We show some significance against the null hypothesis of randominteractions of binary spiral galaxies, and in favour of the alternativethat more interactions than expected occur for axes either nearlyparallel (spins being parallel or anti-parallel) or nearly orthogonal.We discuss this in the context of similar prior studies, using adifferent statistical focus in such a way that we are able toincorporate additional data.

Nuclear Properties of a Sample of Nearby Spiral Galaxies from Hubble Space Telescope STIS Imaging
We present surface photometry for the central regions of a sample of 48spiral galaxies (mostly unbarred and barred of type Sbc or Sc) observedwith the Space Telescope Imaging Spectrograph on board the Hubble SpaceTelescope. Surface brightness profiles (SBPs) were derived and modeledwith a Nuker law. We also analyzed archival Wide Field Planetary Camera2 images with a larger field of view, which are available for 18galaxies in our sample. We modeled the extracted bulge SBPs with anexponential, an r1/4, or an rn profile. Inagreement with previous studies, we find that bulges of Sbc galaxiesfall into two categories: bulges well described by an exponentialprofile and those well described by an r1/4 profile. Only onegalaxy requires the use of a more general Sérsic profile toproperly describe the bulge. Nuclear photometrically distinct componentsare found in ~55% of the galaxies. For those that we classify as starclusters on the basis of their resolved extent, we find absolutemagnitudes that are brighter on average than those previously identifiedin spiral galaxies. This might be due to a bias in our sample towardstar-forming galaxies, combined with a trend for star-forming galaxiesto host brighter central clusters.Based on observations with the NASA/ESA Hubble Space Telescope, obtainedat the Space Telescope Science Institute, which is operated by theAssociation of Universities for Research in Astronomy, Inc., under NASAcontract NAS 5-26555.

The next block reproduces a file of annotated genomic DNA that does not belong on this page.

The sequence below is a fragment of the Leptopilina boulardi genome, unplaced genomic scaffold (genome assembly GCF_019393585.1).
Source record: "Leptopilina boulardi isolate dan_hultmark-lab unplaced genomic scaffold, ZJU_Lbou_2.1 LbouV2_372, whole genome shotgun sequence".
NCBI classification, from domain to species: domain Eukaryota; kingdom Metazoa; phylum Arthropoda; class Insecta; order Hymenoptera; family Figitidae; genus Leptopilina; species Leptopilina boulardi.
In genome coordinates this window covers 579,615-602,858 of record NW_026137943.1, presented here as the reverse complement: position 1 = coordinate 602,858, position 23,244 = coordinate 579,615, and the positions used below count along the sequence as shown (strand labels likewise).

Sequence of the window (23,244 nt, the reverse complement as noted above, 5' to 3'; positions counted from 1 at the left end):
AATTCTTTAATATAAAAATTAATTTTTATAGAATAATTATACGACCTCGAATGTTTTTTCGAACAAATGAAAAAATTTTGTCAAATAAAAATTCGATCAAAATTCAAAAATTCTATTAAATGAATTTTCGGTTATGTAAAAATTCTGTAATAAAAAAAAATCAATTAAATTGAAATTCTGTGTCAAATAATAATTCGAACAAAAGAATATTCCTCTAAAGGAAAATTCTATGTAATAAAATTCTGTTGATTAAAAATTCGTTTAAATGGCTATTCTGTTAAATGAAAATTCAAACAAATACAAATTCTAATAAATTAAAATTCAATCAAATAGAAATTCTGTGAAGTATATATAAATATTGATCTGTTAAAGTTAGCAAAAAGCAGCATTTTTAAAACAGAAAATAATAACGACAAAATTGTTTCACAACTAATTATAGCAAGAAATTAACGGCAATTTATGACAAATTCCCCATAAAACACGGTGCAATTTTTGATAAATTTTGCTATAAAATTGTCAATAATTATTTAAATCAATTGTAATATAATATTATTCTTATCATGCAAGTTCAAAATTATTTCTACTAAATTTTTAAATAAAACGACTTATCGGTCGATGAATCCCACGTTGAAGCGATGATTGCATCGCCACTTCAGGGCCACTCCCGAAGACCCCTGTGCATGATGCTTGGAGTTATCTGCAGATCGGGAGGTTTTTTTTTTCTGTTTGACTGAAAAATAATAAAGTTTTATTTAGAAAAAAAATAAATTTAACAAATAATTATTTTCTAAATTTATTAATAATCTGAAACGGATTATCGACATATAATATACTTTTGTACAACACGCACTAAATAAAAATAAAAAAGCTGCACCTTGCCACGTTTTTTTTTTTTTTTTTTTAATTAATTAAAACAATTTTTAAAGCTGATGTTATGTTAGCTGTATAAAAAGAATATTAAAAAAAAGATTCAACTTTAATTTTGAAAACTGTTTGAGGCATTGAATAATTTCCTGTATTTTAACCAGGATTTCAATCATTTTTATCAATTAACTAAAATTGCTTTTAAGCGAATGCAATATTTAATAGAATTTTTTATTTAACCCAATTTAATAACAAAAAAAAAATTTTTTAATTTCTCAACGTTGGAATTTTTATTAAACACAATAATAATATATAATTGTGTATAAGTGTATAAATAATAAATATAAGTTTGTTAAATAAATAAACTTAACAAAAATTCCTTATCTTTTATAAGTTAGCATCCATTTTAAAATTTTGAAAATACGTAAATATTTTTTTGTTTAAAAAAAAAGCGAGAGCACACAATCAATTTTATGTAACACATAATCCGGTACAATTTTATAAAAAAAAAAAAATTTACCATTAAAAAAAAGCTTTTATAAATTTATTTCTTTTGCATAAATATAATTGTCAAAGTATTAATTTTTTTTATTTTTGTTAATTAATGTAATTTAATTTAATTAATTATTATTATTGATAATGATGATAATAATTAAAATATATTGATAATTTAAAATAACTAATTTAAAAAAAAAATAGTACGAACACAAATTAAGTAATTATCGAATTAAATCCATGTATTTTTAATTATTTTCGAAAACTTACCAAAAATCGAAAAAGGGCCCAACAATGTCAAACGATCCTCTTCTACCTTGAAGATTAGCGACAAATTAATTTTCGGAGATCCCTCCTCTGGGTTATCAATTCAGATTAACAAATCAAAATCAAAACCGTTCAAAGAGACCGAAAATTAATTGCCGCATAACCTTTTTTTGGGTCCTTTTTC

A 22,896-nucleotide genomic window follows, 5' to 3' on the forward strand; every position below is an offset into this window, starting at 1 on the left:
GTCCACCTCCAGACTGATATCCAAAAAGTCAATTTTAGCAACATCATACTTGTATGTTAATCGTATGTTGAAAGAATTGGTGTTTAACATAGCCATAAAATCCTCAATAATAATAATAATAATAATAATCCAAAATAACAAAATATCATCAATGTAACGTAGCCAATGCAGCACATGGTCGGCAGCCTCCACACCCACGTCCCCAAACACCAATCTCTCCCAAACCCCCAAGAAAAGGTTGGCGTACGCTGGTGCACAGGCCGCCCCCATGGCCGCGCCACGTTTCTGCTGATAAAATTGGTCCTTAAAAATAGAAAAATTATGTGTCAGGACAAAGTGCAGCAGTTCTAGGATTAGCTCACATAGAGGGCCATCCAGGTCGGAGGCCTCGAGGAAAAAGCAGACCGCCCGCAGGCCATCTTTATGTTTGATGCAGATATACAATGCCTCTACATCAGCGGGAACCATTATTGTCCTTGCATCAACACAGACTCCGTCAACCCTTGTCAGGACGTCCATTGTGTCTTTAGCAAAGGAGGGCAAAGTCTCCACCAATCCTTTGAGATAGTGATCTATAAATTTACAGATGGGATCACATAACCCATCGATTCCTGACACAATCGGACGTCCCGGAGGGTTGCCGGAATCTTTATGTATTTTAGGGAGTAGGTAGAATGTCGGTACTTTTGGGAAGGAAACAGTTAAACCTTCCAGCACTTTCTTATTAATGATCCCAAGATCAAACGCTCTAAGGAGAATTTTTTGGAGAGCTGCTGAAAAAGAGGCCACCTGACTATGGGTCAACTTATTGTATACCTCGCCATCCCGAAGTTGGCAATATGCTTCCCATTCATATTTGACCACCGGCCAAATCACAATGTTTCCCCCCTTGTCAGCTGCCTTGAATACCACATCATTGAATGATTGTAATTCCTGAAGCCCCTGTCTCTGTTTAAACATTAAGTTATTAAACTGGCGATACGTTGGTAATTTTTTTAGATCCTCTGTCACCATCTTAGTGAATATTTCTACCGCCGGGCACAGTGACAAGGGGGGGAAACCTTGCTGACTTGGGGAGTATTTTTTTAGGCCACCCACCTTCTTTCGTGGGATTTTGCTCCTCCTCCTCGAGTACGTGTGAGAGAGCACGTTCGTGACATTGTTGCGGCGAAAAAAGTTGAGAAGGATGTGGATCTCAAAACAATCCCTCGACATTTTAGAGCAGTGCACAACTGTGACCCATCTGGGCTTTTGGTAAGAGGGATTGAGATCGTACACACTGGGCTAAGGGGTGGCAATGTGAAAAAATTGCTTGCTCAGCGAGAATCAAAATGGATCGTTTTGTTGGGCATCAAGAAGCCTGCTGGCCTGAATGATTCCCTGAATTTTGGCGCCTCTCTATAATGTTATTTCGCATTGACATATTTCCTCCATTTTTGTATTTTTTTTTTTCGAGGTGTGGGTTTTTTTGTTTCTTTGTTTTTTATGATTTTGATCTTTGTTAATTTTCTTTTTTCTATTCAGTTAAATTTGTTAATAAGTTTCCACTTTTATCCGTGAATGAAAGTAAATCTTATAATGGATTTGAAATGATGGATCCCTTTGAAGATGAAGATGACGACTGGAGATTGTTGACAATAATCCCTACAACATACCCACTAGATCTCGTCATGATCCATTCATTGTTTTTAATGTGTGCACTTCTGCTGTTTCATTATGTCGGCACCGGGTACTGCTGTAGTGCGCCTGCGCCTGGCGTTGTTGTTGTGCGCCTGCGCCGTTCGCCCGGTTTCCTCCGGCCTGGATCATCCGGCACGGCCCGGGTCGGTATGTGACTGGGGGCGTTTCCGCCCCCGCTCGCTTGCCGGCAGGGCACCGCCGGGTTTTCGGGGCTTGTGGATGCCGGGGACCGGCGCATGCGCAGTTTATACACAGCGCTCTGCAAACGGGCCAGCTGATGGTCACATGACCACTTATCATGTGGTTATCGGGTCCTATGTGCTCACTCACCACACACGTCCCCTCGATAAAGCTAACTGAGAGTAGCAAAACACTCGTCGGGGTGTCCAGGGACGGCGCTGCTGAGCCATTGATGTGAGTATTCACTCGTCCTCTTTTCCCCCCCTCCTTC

The PDS versus Markarian starburst galaxies: comparing strong and weak IRAS emitter at 12 and 25 μm in the nearby Universe
The characteristics of the starburst galaxies from the Pico dos Diassurvey (PDS) are compared with those of the nearby ultraviolet (UV)bright Markarian starburst galaxies, having the same limit in redshift(vh < 7500 km s-1) and absolute B magnitude(MB < -18). An important difference is found: theMarkarian galaxies are generally undetected at 12 and 25 μm in IRAS.This is consistent with the UV excess shown by these galaxies andsuggests that the youngest star-forming regions dominating thesegalaxies are relatively free of dust.The far-infrared selection criteria for the PDS are shown to introduce astrong bias towards massive (luminous) and large size late-type spiralgalaxies. This is contrary to the Markarian galaxies, which are found tobe remarkably rich in smaller size early-type galaxies. These resultssuggest that only late-type spirals with a large and massive disc arestrong emitters at 12 and 25 μm in IRAS in the nearby Universe.The Markarian and PDS starburst galaxies are shown to share the sameenvironment. This rules out an explanation of the differences observedin terms of external parameters. These differences may be explained byassuming two different levels of evolution, the Markarian being lessevolved than the PDS galaxies. This interpretation is fully consistentwith the disc formation hypothesis proposed by Coziol et al. to explainthe special properties of the Markarian SBNG.

Cosmological Results from High-z Supernovae